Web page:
distinguished. Oh what human fancy, (but that of a lover to that
degree that was our young hero,) can imagine the amazement and torture
of his soul, wherein a thousand other passions reigned at once, and,
maugre all his courage and resolution, forced him to sink beneath
their weight? He stood holding himself up by the rails of the
stair-case, without having the power to ascend farther, or to shew any
other signs of life, but that of sighing; had he been a favoured
lover, had he been a known declared lover to all the world, had he but
hoped he had had so much interest with the false beauty, as but to
have been designed upon for a future love or use, he would have rushed
in, and have made the guilty night a covert to a scene of blood; but
even yet he had an awe upon his soul for the perjured fair one, though
at the same time he resolved she should be the object of his hate; for
the nature of his honest soul abhorred an action so treacherous and
base: he begins in a moment from all his good thoughts of her to think
her the most jilting of her sex; he knew, if interest could oblige
her, no man in _Holland_ had a better pretence to her than himself;
who had already, without any return, even so much as hope, presented
her the value of eight or ten thousand pounds in fine plate and
jewels: if it were looser desire, he fancied himself to have appeared
as capable to have served her as any man; but oh! he considers there
is a fate in things, a destiny in love that elevates and advances the
most mean, deformed or abject, and debases and condemns the most
worthy and magnificent: then he wonders at her excellent art of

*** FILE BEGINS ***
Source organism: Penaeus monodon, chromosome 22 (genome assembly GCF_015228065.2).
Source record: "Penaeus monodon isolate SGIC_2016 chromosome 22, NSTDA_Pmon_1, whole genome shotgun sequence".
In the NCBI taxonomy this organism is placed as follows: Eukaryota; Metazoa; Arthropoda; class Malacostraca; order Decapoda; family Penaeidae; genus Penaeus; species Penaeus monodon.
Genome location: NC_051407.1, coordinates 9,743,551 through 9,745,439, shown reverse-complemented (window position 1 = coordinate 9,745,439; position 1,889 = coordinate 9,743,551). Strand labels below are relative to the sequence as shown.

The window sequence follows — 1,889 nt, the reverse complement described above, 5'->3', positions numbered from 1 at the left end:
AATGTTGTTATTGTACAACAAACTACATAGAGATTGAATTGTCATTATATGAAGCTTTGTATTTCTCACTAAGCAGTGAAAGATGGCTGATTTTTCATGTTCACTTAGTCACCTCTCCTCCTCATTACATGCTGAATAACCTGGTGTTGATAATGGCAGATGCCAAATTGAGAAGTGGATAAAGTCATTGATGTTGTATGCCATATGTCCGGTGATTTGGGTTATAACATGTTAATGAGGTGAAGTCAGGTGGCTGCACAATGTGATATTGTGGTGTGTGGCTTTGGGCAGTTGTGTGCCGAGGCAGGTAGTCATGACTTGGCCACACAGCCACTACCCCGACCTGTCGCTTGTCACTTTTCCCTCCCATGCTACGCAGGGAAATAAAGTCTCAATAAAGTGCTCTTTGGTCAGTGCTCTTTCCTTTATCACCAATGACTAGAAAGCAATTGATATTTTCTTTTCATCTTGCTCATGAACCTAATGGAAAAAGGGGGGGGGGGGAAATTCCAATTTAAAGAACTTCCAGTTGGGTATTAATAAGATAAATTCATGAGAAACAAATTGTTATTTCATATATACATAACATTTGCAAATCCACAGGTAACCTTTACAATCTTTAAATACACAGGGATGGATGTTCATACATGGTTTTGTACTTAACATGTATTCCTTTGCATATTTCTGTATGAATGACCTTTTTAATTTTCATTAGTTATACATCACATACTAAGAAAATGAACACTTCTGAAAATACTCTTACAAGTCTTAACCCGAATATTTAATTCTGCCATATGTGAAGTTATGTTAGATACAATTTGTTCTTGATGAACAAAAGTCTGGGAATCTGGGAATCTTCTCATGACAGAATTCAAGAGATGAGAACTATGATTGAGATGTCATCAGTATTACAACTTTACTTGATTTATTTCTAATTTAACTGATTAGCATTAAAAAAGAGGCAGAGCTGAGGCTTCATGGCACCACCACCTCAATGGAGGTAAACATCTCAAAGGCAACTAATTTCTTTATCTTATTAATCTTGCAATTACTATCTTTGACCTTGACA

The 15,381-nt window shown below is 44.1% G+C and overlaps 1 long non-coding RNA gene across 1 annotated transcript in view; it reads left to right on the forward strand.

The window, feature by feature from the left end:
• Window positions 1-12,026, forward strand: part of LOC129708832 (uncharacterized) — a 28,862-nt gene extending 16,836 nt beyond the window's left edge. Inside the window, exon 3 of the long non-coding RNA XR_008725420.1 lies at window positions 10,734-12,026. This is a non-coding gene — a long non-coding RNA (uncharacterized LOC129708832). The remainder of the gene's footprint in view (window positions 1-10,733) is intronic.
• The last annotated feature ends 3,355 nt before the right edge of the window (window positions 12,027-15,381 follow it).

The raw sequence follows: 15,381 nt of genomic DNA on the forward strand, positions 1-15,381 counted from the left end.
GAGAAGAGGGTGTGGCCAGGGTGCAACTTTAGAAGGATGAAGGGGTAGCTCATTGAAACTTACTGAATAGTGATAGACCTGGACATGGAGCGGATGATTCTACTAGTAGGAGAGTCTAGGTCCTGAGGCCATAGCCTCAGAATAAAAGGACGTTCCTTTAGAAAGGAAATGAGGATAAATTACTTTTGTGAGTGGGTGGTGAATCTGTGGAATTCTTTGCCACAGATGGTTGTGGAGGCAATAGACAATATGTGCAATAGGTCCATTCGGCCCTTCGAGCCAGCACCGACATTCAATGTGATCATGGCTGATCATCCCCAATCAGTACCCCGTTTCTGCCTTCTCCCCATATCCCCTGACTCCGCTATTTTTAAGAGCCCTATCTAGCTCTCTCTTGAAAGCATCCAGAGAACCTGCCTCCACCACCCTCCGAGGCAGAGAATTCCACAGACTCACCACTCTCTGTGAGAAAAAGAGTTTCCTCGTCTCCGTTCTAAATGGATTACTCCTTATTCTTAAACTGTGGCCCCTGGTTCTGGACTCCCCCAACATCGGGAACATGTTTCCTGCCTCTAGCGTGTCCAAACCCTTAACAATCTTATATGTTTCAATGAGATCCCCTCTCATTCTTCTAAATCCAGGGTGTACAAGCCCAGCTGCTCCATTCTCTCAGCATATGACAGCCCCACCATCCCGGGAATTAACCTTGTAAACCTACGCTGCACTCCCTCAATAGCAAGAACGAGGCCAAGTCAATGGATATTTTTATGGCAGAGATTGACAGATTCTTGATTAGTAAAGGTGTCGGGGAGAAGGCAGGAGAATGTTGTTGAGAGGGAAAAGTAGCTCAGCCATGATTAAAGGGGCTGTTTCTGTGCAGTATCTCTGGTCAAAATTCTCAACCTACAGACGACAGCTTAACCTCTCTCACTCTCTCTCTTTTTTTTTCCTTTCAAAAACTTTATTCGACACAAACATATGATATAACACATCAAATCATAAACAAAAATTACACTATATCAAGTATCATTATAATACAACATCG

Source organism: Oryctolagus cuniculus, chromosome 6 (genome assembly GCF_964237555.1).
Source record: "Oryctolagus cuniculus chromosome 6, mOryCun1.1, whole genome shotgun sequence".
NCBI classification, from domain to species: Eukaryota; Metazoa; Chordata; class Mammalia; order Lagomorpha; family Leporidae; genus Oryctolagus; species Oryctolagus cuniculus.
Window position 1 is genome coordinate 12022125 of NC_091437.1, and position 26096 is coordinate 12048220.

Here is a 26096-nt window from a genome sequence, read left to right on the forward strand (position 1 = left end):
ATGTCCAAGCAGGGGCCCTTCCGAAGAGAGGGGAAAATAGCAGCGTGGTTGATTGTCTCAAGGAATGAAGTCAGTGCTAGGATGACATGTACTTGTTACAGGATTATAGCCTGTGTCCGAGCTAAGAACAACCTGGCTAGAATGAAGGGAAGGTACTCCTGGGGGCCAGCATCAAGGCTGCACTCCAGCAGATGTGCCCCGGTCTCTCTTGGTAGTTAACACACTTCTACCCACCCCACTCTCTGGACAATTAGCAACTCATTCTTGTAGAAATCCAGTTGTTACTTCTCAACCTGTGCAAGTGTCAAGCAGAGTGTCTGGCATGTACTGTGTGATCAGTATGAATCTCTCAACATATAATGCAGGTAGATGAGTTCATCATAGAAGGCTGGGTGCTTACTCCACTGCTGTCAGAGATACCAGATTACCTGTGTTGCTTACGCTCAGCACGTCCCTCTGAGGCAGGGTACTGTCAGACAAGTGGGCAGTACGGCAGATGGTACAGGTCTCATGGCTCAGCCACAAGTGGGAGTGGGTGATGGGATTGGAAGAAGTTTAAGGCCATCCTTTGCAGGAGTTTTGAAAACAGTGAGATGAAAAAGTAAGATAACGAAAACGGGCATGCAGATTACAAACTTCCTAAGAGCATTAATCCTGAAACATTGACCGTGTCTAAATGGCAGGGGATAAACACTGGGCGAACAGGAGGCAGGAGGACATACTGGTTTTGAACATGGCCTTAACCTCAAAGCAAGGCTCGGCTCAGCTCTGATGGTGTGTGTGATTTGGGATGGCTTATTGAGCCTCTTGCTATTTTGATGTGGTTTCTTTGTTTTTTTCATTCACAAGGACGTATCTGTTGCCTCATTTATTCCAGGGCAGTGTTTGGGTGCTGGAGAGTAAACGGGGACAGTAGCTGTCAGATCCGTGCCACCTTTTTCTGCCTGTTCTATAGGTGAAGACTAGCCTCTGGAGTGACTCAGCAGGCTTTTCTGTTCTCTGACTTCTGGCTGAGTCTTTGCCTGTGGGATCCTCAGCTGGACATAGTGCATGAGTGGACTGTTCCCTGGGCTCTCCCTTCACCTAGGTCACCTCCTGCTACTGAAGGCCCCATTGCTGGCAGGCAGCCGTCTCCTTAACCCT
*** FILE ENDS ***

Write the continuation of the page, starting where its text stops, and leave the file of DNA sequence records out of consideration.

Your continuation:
dissembling for _Philander_; he runs in a minute over all her passions
of rage, jealousy, tears and softness; and now he hates the whole sex,
and thinks them all like _Sylvia_, than whom nothing could appear more
despicable to his present thought, and with a smile, while yet his
heart was insensibly breaking, he fancies himself a very coxcomb, a
cully, an imposed on fool, and a conceited fop; values _Sylvia_ as a
common fair jilt, whose whole design was to deceive the world, and
make herself a fortune at the price of her honour; one that receives
all kind bidders, and that he being too lavish, and too modest, was
reserved the cully on purpose to be undone and jilted out of all his
fortune! This thought was so perfectly fixed in him, that he recovered
out of his excess of pain, and fancied himself perfectly cured of his
blind passion, resolves to leave her to her beastly entertainment, and
to depart; but before he did so, _Sylvia_, (who had conducted the
amorous spark to the bed, where the expecting lady lay dressed rich
and sweet to receive him) returned out of the chamber, and the light
being a little more favourable to his eyes, by his being so long in
the dark, he perceived it _Antonet_, at least such a sort of figure as
he fancied her, and to confirm him saw her go into that chamber where
he knew she lay; he saw her perfect dress, and all confirmed him; this
brought him back almost to his former confusion; but yet he commands
his passion, and descended the stairs, and got himself out of the hall